Thompson takes pride in ICC’s work to aid the poor, vulnerable
By John Shaughnessy
Editor’s note: The following is the third and final article in a series reflecting on the Indiana Catholic Conference, the public policy voice of the Catholic Church in Indiana, which is celebrating the 50th anniversary of its founding.
Nel Thompson’s face lights up when she tells the story about her parents.
“They were up in years, and it was a day where it was 30 below with the wind chill. And there was snow,” she recalls about her mom and dad, Katie and Ed Lamperski. “We called them up to check on them. They were gone. “They went to church.”
Thompson shares that story to show the foundation and inspiration for her 42-year — and counting — career of dedication and commitment to the archdiocese and the Church.
“My mom was ahead of her time,” says Thompson, the administrative assistant for the Indiana Catholic Conference, the official public policy voice of the Church in Indiana regarding state and national matters. “She was ahead of that saying, ‘What would Jesus do?’ She would always tell us that. That’s always in the back of my mind.”
While that consistency marks Thompson’s life and her faith, it’s also the quality she appreciates most about the work of the ICC.
“The one thing that sticks with me about the ICC and the Catholic Church in general is, it’s always constant,” says Thompson, a member of St. Mark the Evangelist Parish in Indianapolis. “We work year after year for the poor, the vulnerable, and the common good and well-being of the people of Indiana.
“Even though other things change, that remains the same. And the conference’s dedication to getting that word out to the legislature is always constant. The Church’s position is not always the popular position or what the legislature will go with, but that’s what I pride the conference on — the dedication.”
Thompson personifies that dedication, according to Glenn Tebbe, the executive director of the ICC.
“I could not function without her,” says Tebbe, who has led the conference and represented the bishops of Indiana in public policy concerns for the past 13 years.
“I depend on her to handle the operations and the general daily matters. She has been the constant for three directors — Ray Rufo, Des Ryan and me. She has put up with an Italian, an Irishman and a German. Who else can do that and still keep smiling and happy in one’s job?”
Thompson smiles as she recalls one of her favorite moments with the 19 bishops of Indiana she has worked for through the years, including four archbishops of the Archdiocese of Indianapolis.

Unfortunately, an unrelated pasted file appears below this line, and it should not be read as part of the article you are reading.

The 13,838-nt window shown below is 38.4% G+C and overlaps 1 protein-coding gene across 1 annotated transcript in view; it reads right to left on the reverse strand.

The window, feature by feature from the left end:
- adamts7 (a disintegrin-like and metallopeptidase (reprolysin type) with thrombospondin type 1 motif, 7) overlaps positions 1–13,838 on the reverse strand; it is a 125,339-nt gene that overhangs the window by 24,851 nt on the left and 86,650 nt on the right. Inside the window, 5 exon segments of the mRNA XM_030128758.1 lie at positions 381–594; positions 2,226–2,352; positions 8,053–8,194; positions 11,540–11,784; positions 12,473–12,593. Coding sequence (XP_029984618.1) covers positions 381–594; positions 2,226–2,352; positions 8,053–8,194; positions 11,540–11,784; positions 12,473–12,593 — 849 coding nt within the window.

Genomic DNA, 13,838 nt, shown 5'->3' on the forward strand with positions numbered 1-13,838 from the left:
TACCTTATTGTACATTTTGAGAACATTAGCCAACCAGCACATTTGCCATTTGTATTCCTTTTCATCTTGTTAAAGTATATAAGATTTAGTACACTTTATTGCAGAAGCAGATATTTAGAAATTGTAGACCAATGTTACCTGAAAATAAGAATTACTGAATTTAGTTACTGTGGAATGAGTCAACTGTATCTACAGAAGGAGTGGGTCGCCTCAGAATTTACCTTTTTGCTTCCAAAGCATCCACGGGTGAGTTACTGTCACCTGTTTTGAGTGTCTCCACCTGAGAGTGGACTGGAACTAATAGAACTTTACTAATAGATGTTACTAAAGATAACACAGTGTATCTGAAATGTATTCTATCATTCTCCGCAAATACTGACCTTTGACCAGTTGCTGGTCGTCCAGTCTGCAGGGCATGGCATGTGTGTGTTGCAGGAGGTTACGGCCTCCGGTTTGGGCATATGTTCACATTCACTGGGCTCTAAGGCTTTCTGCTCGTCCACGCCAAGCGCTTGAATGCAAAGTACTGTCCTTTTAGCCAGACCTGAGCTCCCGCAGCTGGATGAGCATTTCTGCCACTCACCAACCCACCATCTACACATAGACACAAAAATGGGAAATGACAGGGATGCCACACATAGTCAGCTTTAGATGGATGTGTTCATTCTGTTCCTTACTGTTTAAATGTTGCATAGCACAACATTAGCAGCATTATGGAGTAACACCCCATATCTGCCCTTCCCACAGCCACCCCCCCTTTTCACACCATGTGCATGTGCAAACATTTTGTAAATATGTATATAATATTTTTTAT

This favorite moment unfolded when she reached her 10th anniversary of work for the conference. To mark the occasion, then-conference director Des Ryan and other staff members were taking her to lunch. But before the meal, Ryan had a meeting with then-Archbishop Edward T. O’Meara. As the meeting ended, both men talked about their lunch plans.
“The archbishop said, ‘Oh, I’ll meet you there,’ to Des,” Thompson says. “Des came back to the office and told me about it. I said, ‘That will be fine.’ So we went to lunch, and I remember the archbishop ordering barbecued ribs, and there was barbecue sauce and everything. To me, I thought, ‘Wow, what a human way to see a bishop. That’s kind of an honor to see him in that light as well as a bishop.’ ”
Thompson smiles again as she continues, “A lot of Catholics probably can’t say that the bishops of the state know them by their first name. It’s been a privilege to work with the bishops. I’ve always enjoyed working with them.”
She has the same regard and respect for the three executive directors she has worked with during her 42 years.
“All three have provided very good leadership, and they’ve been so faith-filled and dedicated, and they love the Church and what they do at the Statehouse. Each had their own different personality and their different way of coming about it, but their dedication is always the same. They’ve been good bosses to work for.”
It’s been a career that began in an era of carbon paper, typewriters and bulk mailings, a career in which she has handled the changes to Facebook, electronic communications and websites. It’s also been a time when she and her husband, Dan, have been married for 39 years.
Now, the Indiana Catholic Conference is marking 50 years.
“My hope for the conference is that it continues on with the good work it’s been doing, and that more people will become more aware of the conference, and be involved in what we do,” she says.
At 62, Thompson hopes to be a part of that effort for a few more years.
“I just enjoy what I do. There came a time when I thought, ‘You know, it’s really a neat thing that my job can also be a ministry.’ The Church and the work coincided. That’s always been an added plus for me. You go to work every day, but you also go to work for the Church every day.
“You’re part of something larger than yourself.”
John Shaughnessy is assistant editor of The Criterion, newspaper of the Archdiocese of Indianapolis.